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COUNTDOWN TO MODERNITY (11/5/18)–The Progress to Production Chart for the Mechanical Licensing Collective

November 5, 2018 Comments off

As best we can tell from the outside looking in, this chart has the dates for key events in the critical path to launch for the Mechancial Licesing Collective as required by the Music Modernization Act–the “Countdown to Modernity.”

This chart is a work in progress, and if anyone sees anything wrong in it or something that should be clarified or corrected, please let us know.  It should be considered a draft, but we hope that it will solidify over the next few weeks.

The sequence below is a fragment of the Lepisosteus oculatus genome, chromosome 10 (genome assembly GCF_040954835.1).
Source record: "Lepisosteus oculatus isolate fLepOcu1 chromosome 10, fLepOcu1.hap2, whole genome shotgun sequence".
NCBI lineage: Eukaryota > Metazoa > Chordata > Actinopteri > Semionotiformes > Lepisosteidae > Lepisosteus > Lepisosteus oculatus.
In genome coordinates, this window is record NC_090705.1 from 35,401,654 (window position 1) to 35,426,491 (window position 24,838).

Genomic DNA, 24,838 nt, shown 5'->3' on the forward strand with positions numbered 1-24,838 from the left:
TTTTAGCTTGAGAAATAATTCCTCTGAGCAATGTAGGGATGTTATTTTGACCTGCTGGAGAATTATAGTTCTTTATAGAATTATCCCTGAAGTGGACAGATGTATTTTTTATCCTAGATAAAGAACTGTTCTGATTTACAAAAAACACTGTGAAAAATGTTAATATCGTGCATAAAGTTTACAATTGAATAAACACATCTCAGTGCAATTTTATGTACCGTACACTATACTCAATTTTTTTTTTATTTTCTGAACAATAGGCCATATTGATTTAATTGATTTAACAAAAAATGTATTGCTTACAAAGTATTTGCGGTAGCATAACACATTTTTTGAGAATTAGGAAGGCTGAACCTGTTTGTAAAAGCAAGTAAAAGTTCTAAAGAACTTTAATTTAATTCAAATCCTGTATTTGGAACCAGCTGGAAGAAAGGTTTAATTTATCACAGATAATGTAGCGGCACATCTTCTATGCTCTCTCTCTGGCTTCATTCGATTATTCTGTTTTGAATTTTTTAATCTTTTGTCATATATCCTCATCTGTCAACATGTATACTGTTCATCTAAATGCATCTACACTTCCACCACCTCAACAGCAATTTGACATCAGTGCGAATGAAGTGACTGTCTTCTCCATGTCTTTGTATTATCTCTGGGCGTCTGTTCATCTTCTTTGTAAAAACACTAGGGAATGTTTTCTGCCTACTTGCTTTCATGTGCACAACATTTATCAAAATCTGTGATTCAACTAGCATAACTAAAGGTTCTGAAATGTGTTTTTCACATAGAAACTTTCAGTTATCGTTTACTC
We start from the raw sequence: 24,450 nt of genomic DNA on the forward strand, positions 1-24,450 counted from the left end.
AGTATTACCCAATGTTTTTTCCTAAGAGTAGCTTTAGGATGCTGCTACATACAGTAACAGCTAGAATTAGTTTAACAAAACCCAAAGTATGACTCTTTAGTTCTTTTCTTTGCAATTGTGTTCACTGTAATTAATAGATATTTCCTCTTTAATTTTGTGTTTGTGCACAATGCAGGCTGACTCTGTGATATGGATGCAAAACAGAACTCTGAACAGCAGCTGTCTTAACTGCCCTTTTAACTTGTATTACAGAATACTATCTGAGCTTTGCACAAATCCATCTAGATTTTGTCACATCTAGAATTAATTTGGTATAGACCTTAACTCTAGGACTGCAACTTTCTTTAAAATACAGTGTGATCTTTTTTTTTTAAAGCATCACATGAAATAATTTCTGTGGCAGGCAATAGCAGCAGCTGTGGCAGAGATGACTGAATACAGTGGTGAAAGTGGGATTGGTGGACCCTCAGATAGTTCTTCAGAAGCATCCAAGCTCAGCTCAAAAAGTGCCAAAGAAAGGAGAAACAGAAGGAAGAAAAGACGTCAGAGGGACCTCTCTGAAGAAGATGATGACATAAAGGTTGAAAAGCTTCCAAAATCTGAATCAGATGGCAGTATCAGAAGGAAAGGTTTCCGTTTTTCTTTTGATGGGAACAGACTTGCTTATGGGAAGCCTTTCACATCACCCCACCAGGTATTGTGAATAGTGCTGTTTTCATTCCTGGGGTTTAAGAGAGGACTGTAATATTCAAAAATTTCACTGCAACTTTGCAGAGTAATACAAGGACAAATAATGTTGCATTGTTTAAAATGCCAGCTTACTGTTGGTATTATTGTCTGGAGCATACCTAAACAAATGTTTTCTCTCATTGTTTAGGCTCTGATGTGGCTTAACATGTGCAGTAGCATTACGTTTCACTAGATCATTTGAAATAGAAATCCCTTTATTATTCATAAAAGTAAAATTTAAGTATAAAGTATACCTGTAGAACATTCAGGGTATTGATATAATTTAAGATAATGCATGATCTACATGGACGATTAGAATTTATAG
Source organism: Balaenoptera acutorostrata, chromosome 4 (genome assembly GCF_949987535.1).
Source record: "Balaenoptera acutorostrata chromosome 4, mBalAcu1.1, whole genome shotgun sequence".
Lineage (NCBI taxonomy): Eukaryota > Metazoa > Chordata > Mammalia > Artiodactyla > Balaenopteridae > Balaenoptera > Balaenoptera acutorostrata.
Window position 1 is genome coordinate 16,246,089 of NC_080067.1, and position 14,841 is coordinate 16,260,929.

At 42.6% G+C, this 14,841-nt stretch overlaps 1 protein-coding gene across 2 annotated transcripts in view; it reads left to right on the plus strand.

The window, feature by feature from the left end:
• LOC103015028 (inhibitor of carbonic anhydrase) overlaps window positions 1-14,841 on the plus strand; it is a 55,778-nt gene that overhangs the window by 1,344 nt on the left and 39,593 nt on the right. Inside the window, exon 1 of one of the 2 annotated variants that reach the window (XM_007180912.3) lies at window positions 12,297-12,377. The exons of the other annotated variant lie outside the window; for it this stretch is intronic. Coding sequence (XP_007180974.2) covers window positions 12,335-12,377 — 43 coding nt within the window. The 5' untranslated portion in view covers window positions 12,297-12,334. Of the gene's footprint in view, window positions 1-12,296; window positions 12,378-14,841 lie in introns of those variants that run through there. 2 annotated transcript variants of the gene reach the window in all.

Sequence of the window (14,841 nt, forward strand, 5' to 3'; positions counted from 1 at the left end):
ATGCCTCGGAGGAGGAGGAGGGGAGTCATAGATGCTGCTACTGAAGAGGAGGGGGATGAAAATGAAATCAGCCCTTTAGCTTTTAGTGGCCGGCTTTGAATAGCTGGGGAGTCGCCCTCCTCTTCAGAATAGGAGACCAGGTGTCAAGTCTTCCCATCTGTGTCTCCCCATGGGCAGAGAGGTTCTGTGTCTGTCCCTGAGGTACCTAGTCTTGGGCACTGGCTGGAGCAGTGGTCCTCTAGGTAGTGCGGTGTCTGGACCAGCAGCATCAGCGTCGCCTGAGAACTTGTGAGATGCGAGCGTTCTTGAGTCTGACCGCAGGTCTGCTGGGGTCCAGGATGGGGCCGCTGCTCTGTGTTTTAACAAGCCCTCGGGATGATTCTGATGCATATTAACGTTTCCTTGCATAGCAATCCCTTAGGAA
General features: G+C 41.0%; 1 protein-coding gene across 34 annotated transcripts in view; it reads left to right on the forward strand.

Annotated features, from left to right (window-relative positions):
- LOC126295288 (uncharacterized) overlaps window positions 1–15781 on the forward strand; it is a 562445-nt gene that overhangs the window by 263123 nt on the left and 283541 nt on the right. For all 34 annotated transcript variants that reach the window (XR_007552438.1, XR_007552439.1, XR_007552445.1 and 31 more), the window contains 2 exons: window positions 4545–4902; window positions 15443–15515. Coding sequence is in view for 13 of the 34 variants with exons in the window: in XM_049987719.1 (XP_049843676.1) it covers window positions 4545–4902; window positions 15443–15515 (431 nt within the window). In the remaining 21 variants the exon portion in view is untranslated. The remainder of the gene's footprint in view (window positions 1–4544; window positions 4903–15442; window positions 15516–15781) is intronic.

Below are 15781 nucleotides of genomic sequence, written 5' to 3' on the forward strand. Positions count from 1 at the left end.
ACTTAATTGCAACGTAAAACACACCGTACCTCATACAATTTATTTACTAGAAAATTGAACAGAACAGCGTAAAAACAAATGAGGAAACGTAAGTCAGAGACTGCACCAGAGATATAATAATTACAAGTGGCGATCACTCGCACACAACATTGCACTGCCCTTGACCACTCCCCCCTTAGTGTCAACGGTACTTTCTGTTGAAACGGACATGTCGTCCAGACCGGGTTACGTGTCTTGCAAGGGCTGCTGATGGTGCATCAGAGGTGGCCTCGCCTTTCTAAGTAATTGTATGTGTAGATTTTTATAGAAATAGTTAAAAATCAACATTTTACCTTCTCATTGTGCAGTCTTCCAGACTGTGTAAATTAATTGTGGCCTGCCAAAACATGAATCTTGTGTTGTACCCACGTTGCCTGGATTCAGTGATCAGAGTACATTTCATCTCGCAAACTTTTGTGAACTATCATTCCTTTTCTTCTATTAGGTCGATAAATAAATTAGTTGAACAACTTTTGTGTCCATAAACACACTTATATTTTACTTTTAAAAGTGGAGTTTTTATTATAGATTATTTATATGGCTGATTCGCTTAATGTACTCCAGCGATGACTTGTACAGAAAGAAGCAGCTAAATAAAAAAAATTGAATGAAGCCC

To our knowlege, no one else has published a chart like this.  The main takeaway from this chart should be the clock is ticking and time is going by.  Our prediction?  Time will become the MLC’s biggest enemy, if that hasn’t already happened in the drafting of the Music Modernization Act.  What we don’t see in the MMA is any discussion of what happens if a deadline is blown for whatever reason.

But mark your calendars–we see the first key date as January 7, 2019.  That’s 64 days from now and holidays count.

ARTIST RIGHTS WATCH
COUNTDOWN TO MECHANICAL LICENSING COLLECTIVE LAUNCH
WEEK 4

KEY DATES SCHEDULE FROM ENACTMENT DATE (10/11/18)

TO LICENSE AVAILABILITY DATE (1/1/21)

EVENT ACCCOMPLISHED WHO OWNS? TIME EXPIRED   BEFORE LAD TIME REMAINING TO LAD
REQUEST FILING TO BE MLC STATUS UNKNOWN—Deadline  1/7/2019 COPYRIGHT OFFICE 90 DAYS 726 days
DESIGNATION OF MLC STATUS UNKNOWN—Deadline  7/7/2019 COPYRIGHT OFFICE 270 days 545 days
FORMATION OF MLC NONPROFIT STATUS UNKNOWN MLC 4 weeks 112 weeks and 5 days
SUBSTITUTION OF BLANKET LICENSE FOR ALL EXISTING COMPULSORY LICENSES AUTOMATIC 1/1/2021 COPYRIGHT OFFICE 789 days